Overview: Migrant Labor and Contested Public Space

Social Justice, Winter 2008 | Go to article overview

Overview: Migrant Labor and Contested Public Space


Editors

WHEN THE ISSUE OF UNDOCUMENTED WORKERS ARISES IN THE UNITED States, THE Mexican border dominates public discussion due to media depictions and an intense anti-immigrant lobby. How immigration policy and the tenor of this polarizing issue will change under the Obama administration is still unclear. President Obama's campaign promise to put millions of undocumented immigrants on the pathway to citizenship may be postponed until his second term, disappointing Latino leaders and immigration advocates. Early signs, according to Adalberto Aguirre, are that employer sanctions and work verification will be promoted, along with methods for border security that do not necessarily criminalize immigrants. However, economic crises often strengthen pressures to deport undocumented workers and to emphasize law enforcement over worker and human rights. As Adalberto Aguirre, Jr., and Jennifer K. Simmers show, the 700-mile fence Congress approved along the U.S.-Mexico border has become a monument in the built environment that shields politically acceptable behavior (e.g., U.S. citizens) from threats (e.g., an invasion of Mexican border crossers). Border crossers from Mexico into the United States are perceived as illegal or illegitimate. Thus conceived, a militarized border takes the form of National Guard postings in "Operation Jump Start," pilot-less drone aircraft, and other variations on an electronic battlefield. Stopping the movement of Mexican bodies across this transnational and transcultural space robs it of the opportunity to perform as a cultural expression for crossers and residents.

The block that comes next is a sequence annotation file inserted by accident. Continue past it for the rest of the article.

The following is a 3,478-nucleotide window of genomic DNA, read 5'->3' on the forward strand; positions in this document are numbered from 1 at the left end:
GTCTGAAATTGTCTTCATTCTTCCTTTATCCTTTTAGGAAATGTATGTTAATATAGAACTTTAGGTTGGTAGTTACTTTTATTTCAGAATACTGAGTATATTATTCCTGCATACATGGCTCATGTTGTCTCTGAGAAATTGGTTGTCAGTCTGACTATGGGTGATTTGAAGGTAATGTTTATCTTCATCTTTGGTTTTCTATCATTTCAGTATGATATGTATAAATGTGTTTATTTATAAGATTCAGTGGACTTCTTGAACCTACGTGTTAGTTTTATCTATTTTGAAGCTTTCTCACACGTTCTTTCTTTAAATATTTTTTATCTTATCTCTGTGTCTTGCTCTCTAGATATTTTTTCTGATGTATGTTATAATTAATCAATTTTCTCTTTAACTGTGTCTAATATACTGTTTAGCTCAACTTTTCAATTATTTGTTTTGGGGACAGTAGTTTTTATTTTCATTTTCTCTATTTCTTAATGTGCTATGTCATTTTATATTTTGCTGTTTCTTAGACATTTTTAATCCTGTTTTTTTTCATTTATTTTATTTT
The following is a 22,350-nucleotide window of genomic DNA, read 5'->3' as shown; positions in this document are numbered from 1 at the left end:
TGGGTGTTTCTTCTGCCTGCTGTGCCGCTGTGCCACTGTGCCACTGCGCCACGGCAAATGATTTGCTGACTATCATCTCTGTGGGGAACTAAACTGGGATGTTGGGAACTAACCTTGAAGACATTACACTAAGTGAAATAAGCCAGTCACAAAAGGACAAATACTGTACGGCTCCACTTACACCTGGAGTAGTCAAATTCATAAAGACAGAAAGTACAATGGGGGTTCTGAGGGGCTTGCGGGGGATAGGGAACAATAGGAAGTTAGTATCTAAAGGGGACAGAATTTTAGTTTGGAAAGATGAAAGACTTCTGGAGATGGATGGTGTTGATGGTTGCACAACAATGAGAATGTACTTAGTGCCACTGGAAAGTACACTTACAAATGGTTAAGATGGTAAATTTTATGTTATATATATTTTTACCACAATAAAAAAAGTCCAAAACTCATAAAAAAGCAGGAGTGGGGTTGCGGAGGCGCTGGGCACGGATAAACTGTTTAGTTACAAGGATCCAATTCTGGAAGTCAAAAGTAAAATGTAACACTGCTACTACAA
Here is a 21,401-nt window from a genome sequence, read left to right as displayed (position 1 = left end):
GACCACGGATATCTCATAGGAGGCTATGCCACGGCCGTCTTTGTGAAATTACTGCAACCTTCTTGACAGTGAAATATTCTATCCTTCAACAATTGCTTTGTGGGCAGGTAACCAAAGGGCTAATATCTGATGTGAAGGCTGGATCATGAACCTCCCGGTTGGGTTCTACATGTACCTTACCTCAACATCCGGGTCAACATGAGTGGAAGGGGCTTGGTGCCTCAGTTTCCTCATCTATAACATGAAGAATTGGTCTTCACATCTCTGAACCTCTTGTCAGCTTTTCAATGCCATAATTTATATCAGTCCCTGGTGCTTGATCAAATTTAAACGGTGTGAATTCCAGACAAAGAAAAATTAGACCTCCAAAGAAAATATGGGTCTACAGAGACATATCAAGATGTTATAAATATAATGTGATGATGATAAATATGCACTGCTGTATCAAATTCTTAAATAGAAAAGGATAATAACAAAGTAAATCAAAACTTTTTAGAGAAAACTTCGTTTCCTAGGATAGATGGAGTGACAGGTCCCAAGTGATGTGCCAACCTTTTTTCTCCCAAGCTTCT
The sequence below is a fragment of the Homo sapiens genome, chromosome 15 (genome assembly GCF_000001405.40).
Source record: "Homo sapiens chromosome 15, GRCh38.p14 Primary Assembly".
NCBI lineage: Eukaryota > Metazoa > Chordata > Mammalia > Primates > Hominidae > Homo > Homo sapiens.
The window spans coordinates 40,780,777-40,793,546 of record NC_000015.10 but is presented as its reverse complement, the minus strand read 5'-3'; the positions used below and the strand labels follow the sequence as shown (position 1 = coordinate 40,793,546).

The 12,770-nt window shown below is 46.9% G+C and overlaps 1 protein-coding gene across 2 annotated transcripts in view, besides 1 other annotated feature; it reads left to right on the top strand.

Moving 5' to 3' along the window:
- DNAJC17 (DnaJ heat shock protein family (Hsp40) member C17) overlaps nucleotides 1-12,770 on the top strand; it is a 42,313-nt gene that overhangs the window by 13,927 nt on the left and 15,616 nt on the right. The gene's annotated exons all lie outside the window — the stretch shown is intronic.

Today, even the AFL-CIO maintains that such barriers will not discourage impoverished people from attempting undocumented entry, but will instead push the problem from one location to another. For nearly a century, mainstream labor organizations and the parties representing them associated themselves with nationalist principles and an imperial agenda, refusing to organize the immigrant sector of the labor force. Indeed, business unionism constituted a core constituent of the anti-immigrant lobby. Tanya Basok's article documents the shift of organized labor to a moderately pro-migrant position. Part of the change is accounted for by the rise of individuals to positions of power within unions whose families have experienced the humiliations associated with undocumented status. There has also been a growing recognition that it is in the interest of unions, whose clout has diminished markedly over the last three decades, to protect this growing segment of the workforce.

Loren Redwood's article on immigrant workers in the post-Katrina Gulf Coast reveals the limited reach of labor's new direction. Bush administration policies aimed at rebuilding the Deep South after Hurricanes Katrina and Rita lured low-wage Latino workers (documented and undocumented) with promises of plentiful and lucrative employment in cleanup and construction projects. The article details the significant demographic implications of this policy, as well as the appalling work conditions and criminal employer practices it facilitated. Carol Cleaveland and Laura Kelly's essay, "Shared Social Space and Strategies to Find Work," demonstrates the tensions that arose in the city of Freeport due to an influx of Mexican migrants hoping to find work in landscaping and construction as part of New Jersey's housing and development boom. …

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